Burnt out? Rhodiola rosea supplements may help, says new study

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Daily supplements containing Rhodiola rosea extract may improve the symptoms of burnout, suggests data from the first trial to examine the effects of the botanical extract on this modern day condition.

Results of the open-label, multicenter, single-arm trial provide “an encouraging basis” for future clinical trials to study if R. rosea extract can indeed help people suffering from burnout, which is reported to be an increasing burden to people and economies in the Western world.

“Most of the outcome variables assessed in this trial demonstrated relevant improvement over time with considerable changes already being detectable after the first week of R. rosea administration,” wrote Siegfried Kasper from the Medical University of Vienna in Austria and Angelika Dienel from Dr Willmar Schwabe GmbH & Co. in Germany in Neuropsychiatric Disease and Treatment.

Despite being the first to specifically examine the effects of R. rosea in burnout, the results are in-line with previously reported benefits of the root extract, which is primary used for stress, mental and physical fatigue, depression, and to boost energy.

Study details

For the new study, Kasper and Dienel recruited 118 men and women aged between 30 and 60 suffering from symptoms of burnout. The participants were asked to consume 400 mg per day of a R. rosea extract (WS 1375, Rosalin, which is the active ingredient in Dr Willmar Schwabe’s Vitango product) for 12 weeks.

The majority of symptoms improved during the course of the study, with some improvements measurable as early as the first week, said the researchers.  

Specifically, improvements in symptoms such as “emotional exhaustion”, “fatigue”, “exhaustion”, “lack of joy”, “loss of zest for life”, and “depersonalization” were all recorded during the study.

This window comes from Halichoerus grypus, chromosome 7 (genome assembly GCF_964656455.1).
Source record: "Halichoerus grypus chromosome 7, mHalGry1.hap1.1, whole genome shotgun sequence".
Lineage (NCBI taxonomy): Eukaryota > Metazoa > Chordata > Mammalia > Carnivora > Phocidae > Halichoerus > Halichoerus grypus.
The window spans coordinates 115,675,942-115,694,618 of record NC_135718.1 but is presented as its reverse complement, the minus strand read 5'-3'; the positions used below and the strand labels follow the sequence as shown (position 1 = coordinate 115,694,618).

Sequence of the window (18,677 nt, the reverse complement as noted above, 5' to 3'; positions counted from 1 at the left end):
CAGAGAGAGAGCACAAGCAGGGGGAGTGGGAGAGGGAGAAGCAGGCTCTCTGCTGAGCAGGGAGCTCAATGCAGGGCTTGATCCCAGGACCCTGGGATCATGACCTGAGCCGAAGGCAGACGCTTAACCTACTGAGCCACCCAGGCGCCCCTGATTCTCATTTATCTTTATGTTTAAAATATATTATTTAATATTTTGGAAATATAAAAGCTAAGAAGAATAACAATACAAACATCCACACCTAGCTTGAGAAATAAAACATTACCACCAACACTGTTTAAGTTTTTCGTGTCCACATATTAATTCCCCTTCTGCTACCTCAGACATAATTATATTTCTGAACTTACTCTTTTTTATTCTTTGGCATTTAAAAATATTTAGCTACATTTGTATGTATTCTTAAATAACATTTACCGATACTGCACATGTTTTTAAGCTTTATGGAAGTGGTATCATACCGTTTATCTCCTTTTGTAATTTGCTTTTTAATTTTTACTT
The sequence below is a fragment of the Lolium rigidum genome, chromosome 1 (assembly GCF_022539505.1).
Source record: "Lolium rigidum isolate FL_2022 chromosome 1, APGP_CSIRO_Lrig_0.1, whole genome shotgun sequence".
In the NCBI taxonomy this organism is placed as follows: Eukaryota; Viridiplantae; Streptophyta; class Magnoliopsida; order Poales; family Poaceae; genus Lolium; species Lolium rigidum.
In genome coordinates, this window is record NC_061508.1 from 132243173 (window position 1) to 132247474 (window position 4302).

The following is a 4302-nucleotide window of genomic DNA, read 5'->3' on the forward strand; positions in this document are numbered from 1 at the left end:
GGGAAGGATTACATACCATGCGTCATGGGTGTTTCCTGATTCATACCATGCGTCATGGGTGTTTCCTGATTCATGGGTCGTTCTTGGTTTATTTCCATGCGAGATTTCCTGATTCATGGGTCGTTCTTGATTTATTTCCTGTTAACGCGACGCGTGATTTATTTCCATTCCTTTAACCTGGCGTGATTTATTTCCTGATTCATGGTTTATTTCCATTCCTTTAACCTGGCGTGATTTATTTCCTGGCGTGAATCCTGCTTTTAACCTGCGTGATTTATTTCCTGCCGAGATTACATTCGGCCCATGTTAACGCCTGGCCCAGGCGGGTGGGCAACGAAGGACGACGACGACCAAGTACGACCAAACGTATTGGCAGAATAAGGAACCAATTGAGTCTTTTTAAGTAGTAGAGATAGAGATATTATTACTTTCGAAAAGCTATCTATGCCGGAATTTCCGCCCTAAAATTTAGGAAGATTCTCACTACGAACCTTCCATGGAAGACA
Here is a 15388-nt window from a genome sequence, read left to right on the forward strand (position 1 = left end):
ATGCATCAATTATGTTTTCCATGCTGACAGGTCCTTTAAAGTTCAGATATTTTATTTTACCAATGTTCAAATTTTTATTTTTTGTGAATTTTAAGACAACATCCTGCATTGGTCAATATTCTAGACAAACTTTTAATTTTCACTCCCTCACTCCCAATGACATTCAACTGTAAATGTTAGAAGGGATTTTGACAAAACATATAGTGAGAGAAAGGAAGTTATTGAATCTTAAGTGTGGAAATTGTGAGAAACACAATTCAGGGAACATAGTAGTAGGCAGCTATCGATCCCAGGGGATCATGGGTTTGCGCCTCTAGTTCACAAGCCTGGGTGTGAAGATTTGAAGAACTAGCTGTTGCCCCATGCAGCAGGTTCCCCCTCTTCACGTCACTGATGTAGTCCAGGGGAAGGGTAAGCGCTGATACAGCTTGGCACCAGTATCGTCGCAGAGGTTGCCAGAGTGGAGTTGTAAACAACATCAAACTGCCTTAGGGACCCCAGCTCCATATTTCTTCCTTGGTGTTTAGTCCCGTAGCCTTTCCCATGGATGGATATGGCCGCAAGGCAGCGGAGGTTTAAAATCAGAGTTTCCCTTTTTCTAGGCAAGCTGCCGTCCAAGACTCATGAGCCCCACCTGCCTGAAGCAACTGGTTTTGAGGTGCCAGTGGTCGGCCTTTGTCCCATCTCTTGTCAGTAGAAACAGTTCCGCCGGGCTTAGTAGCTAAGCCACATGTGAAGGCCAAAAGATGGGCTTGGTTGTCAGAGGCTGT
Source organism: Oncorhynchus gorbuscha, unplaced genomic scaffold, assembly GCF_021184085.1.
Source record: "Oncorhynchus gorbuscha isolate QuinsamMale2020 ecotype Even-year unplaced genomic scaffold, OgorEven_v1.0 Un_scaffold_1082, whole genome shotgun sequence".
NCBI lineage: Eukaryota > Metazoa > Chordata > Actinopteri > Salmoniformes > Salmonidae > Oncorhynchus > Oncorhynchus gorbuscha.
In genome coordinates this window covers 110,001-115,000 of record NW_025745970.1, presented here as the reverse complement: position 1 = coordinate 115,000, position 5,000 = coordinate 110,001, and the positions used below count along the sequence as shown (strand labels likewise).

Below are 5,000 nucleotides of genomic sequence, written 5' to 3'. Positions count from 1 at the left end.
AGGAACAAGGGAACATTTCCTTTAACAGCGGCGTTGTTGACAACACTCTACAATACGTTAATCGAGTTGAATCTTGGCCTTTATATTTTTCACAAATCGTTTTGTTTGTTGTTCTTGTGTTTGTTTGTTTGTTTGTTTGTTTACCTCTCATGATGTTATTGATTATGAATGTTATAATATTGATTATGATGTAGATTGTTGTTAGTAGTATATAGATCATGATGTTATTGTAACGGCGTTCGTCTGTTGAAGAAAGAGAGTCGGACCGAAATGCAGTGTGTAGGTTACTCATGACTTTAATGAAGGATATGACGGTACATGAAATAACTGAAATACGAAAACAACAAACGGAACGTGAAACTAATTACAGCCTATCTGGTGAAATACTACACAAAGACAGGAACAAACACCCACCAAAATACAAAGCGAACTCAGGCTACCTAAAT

In addition, the participants reported increased sexual interest and functioning, which supports the potential activity of R. rosea to ameliorate burnout’s impairment on sexual function.

“An important first step”

R. rosea is a high altitude and arctic regions plant native to Europe, North America, and Asia. According to the American Botanical Council, “Scientists have identified about 140 chemical compounds in the roots of rhodiola, including phenols, rosavin, rosin, rosarin, organic acids, terpenoids, phenolcarbonic acids and derivatives thereof, and flavonoids.”

Rhodiola is in the top 40 for herbal dietary supplements sales in both mass and natural channels, according to a report in HerbalGram 111. Combined sales totaled almost $13 million in 2015.

“Despite the observed quick and distinct improvement of most of the outcome parameters during the first week of intervention, which might at first glance not seem to be in accordance with what is known about the usually rather slow process of burnout therapy, it is still in line with what is known about the gradual development of burnout,” wrote Kasper and Dienel.

“In this context, the outcomes of the [Perceived Stress Questionnaire] and [Numerical Analogue Scales of subjective stress symptoms] assessment suggest that the reduction of core values such as exhaustion, fatigue, and subjective stress perception during the treatment with R. rosea extract might be an important first step toward a continuous alleviation of burnout symptoms, thus inhibiting the exacerbation of the syndrome and preventing the development of subsequent disorders such as depression or physical illness.”

Importantly, compliance during the study was high with very few adverse events reported, which supports the safety profile of R. rosea in this population.

“The results presented provide an encouraging basis for clinical trials further investigating the clinical outcomes of R. rosea extract in patients with the burnout syndrome,” concluded Kasper and Dienel.

Source: Neuropsychiatric Disease and Treatment
2017, Volume 13, Pages 889–898, doi:  10.2147/NDT.S120113
“Multicenter, open-label, exploratory clinical trial with Rhodiola rosea extract in patients suffering from burnout symptoms”
Authors: S. Kasper and A. Dienel

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